Monday, November 26, 2007
Our Man in Baghdad
Iraq's most influential Shiite politician said Sunday that the U.S had not backed up claims that Iran is fueling violence here, underscoring a wide gap on the issue between Washington and the Shiite-led Baghdad government. [...]
The Americans have long accused the Iranians of arming and training Shiite militias, including some linked to the U.S.-backed government of Shiite Prime Minister Nouri al-Maliki.
U.S. officials have also alleged that Iran has provided weapons used to kill Americans — a charge the Iranians vehemently deny.
"These are only accusations raised by the multinational forces and I think these accusations need more proof," Abdul-Aziz al-Hakim, leader of the Supreme Islamic Iraq Council, told reporters.
Al-Hakim, who has been undergoing treatment for lung cancer in Iran, said the Iranians have insisted in meetings with Iraqi officials that "their true will is to support the Iraqi government" and to promote stability.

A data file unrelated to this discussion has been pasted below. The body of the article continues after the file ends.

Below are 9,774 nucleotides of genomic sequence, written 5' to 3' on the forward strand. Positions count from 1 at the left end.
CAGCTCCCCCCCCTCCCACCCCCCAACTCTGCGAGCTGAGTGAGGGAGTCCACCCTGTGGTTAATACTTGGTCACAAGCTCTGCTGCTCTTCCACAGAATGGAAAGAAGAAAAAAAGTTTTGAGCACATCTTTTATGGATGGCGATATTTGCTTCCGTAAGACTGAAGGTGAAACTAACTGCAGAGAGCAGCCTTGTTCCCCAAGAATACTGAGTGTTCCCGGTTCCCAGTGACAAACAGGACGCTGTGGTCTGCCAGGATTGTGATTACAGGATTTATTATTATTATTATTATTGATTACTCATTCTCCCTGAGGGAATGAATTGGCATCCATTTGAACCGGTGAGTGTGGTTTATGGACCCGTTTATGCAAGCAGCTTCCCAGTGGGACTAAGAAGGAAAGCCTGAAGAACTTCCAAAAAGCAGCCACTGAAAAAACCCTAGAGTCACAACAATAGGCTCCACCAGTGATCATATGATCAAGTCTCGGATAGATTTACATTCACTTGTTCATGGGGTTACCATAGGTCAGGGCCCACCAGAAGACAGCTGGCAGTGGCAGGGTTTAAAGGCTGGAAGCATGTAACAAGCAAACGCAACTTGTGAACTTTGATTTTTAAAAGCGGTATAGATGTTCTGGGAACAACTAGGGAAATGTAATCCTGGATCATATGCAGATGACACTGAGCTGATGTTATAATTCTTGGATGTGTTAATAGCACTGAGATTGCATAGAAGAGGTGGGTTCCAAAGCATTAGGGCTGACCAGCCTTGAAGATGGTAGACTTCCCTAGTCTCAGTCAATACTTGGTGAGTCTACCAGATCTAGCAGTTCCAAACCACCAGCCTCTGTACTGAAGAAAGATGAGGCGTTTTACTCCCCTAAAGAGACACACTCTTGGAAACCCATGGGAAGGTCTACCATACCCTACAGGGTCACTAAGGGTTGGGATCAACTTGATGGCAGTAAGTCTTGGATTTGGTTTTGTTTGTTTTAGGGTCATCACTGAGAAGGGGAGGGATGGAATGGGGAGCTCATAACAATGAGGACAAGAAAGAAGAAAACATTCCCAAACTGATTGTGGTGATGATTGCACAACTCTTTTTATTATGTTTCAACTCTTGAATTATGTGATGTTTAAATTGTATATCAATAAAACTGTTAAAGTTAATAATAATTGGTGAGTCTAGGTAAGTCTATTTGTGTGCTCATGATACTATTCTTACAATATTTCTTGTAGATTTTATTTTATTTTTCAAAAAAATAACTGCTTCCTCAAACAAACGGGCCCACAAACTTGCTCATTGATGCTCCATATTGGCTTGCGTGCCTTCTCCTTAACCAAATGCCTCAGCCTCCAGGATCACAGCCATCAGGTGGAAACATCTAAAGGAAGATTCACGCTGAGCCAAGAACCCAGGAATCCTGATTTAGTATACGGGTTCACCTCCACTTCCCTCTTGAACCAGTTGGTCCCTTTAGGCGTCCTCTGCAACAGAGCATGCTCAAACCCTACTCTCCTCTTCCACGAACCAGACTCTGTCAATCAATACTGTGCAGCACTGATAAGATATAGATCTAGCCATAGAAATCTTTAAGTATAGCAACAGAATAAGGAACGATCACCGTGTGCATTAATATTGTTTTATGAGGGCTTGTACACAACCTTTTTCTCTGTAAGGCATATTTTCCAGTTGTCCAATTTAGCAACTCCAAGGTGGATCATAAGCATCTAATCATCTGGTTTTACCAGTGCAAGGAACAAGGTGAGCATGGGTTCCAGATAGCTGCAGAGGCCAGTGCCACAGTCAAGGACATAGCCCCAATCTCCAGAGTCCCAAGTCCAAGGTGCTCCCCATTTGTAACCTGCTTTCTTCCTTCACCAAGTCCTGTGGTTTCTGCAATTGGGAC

"They have a long history of standing by the Iraqi people and that is their official stance that is presented to the press without any hesitation," he said.
Kudos to the AP for actually putting the following information in print, a rarity:
I'd go one step further and add Maliki to the list of Iran aficionados (and ex-exiles). Less so with Sadr, though the media has an annoying tendency to invert the respective relationships, as I've long complained.
Al-Hakim spent years in exile in Iran during Saddam's regime and is considered closer to the Iranians than any of the major Iraqi Shiite leaders. His party has also closely cooperated with American authorities since the 2003 collapse of Saddam's regime, and he has met with President Bush in the Oval Office. [emphasis added]